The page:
If you have played fantasy football in the past, you know that sometimes the big-name rookies aren't the ones who always produce in their first year at the pro level (Mark Ingram, anyone?). Instead, some legitimate fantasy options come from deeper in the NFL draft. Since we've already covered the top options, now it's time to do some serious digging for deep leaguers and owners in dynasty leagues with some names to remember when it comes time to draft your team this summer.
Ryan Tannehill, QB, Dolphins: Who has received more attention since the draft -- Tannehill, or his wife? Regardless, the Texas A&M product isn't likely to make a fantasy impact as a rookie with Matt Moore and David Garrard also in the mix. That makes him more of a dynasty-league option in fantasy land. The presence of his former Aggies coach, Miami OC Mike Sherman, is clearly a positive.
Brandon Weeden, QB, Browns: I expect Weeden -- and not Colt McCoy -- to be under center for the Browns in Week 1. That gives him a sliver of seasonal value in deeper leagues. The 28 year old will have more value in dynasty formats, however, as the Browns don't have the level of talent around him in the pass attack that will make him a potential 2012 sleeper.
Brock Osweiler, QB, Broncos: We have a quarterback controversy in Denver! OK, not really. Osweiler is a long-term project and the potential replacement for Peyton Manning at some point in the future, so his fantasy appeal is strictly limited to dynasty leagues. Of course, the trend of second-round quarterbacks failing to produce is something to consider before considering him in drafts.
Kirk Cousins, QB, Redskins: Clearly, Cousins is not going to compete for a starting role in Washington with Robert Griffin III in the picture. However, there have been reports that the 'Skins could look to "flip" him at some point in the future as part of a trade with a quarterback-needy team. His seasonal value is basically null and void, but Cousins could have some appeal down the line.
Isaiah Pead, RB, Rams: Pead, compared to Jamaal Charles by NFL Films expert Greg Cosell, will come in and become a change-of-pace back for Steven Jackson. The Cincinnati product is also the favorite to be Jackson's handcuff in fantasy land, not to mention his eventual successor. That makes Pead worth a late-round look in seasonal leagues and an interesting option in dynasty formats.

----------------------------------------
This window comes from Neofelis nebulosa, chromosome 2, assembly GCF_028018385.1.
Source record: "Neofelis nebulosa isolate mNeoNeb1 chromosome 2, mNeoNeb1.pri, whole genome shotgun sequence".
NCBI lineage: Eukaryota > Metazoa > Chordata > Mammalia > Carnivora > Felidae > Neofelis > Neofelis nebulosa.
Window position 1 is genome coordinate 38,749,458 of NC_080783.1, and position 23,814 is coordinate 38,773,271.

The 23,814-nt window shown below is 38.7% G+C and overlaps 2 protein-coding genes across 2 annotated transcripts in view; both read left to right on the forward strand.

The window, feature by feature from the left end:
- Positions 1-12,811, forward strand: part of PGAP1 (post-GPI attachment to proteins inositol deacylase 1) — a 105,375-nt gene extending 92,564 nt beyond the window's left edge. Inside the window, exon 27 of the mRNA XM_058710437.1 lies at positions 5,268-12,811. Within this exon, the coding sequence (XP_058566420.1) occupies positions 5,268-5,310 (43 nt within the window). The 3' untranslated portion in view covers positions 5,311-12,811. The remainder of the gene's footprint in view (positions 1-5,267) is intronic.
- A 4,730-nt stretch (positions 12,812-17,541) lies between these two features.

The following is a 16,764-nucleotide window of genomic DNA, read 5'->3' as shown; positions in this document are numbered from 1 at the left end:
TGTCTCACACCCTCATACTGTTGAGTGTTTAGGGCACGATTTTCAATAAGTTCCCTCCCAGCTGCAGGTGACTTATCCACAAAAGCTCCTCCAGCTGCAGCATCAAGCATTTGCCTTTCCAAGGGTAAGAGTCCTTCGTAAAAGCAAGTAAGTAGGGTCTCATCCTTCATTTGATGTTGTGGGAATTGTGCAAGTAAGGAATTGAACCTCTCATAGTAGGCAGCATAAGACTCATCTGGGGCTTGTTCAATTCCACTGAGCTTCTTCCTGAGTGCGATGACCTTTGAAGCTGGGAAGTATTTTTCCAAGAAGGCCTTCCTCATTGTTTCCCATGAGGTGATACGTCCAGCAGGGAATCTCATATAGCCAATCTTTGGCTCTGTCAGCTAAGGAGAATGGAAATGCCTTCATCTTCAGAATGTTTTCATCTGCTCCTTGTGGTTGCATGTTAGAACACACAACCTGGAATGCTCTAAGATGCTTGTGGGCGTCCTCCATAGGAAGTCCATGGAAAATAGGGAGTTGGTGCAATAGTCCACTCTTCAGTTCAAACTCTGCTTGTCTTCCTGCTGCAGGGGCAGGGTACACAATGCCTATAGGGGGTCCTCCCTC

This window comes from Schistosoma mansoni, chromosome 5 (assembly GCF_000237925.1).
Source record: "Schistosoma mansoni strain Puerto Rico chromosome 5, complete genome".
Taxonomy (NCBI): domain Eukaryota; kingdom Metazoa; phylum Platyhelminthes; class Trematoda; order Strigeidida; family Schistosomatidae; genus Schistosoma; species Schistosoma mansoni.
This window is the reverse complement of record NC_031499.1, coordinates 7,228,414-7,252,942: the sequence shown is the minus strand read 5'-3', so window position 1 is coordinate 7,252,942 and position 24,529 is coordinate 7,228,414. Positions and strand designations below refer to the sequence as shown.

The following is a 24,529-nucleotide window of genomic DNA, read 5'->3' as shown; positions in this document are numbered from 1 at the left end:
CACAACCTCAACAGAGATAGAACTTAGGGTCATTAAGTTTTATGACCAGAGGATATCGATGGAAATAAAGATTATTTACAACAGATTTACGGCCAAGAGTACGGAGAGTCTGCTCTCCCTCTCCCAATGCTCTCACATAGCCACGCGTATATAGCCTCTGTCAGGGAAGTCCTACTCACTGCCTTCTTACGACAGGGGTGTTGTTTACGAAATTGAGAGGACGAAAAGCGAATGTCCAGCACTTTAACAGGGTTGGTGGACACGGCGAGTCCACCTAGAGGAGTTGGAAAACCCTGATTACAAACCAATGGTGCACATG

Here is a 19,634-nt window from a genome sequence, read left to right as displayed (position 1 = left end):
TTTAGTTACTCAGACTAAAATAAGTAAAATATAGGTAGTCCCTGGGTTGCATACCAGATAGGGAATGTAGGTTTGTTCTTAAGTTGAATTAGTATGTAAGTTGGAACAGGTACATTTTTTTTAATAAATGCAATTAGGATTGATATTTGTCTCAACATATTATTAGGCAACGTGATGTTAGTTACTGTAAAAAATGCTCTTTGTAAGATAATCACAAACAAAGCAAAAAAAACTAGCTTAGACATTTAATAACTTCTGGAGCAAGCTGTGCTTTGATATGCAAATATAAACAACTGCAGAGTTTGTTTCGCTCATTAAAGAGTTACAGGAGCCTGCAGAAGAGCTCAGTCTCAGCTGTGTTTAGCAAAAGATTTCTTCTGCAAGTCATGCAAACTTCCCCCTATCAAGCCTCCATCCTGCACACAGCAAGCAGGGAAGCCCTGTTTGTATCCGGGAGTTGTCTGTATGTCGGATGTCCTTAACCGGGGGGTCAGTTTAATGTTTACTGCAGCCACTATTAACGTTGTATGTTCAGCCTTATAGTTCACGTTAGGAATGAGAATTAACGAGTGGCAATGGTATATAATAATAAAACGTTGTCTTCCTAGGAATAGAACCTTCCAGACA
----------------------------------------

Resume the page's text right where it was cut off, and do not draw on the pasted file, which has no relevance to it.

Ronnie Hillman, RB, Broncos: Hillman, a change-of-pace option out of San Diego State, will struggle to pass Knowshon Moreno and Lance Ball on the depth chart behind incumbent starter Willis McGahee. With that said, McGahee is turning 31 in October and Moreno has been a colossal bust at the NFL level. That makes Hillman someone to consider as a potential long-term fantasy option.
Bernard Pierce, RB, Ravens: With Ricky Williams out of the mix and no clear-cut No. 2 running back on the roster, Pierce could have the inside track on the second spot on the depth chart behind Ray Rice. That could make him a potential fantasy handcuff in all seasonal formats. Rice, 25, isn't going to give up his starting role anytime soon, however, so Pierce's stock is limited.
Lamar Miller, RB, Dolphins: Miller's stock took a tumble in the draft, and landing in Miami isn't going to make him attractive in seasonal fantasy formats. In fact, he's more of a dynasty-league option with Reggie Bush and Daniel Thomas ahead of him on the depth chart. Bush is a free agent in 2013, however, so Thomas and Miller could be the Fins' future backfield combination.
Robert Turbin, RB, Seahawks:Turbin, the 2011 WAC Offensive Player of the Year, rushed for 1,517 yards and 19 touchdowns in his final collegiate year. He also ran a solid 40 time (4.48) at the NFL Scouting Combine and will quickly be in the mix to serve as Marshawn Lynch's immediate backup. That gives him some value in seasonal formats, but Turbin's stock will be greater in dynasty leagues.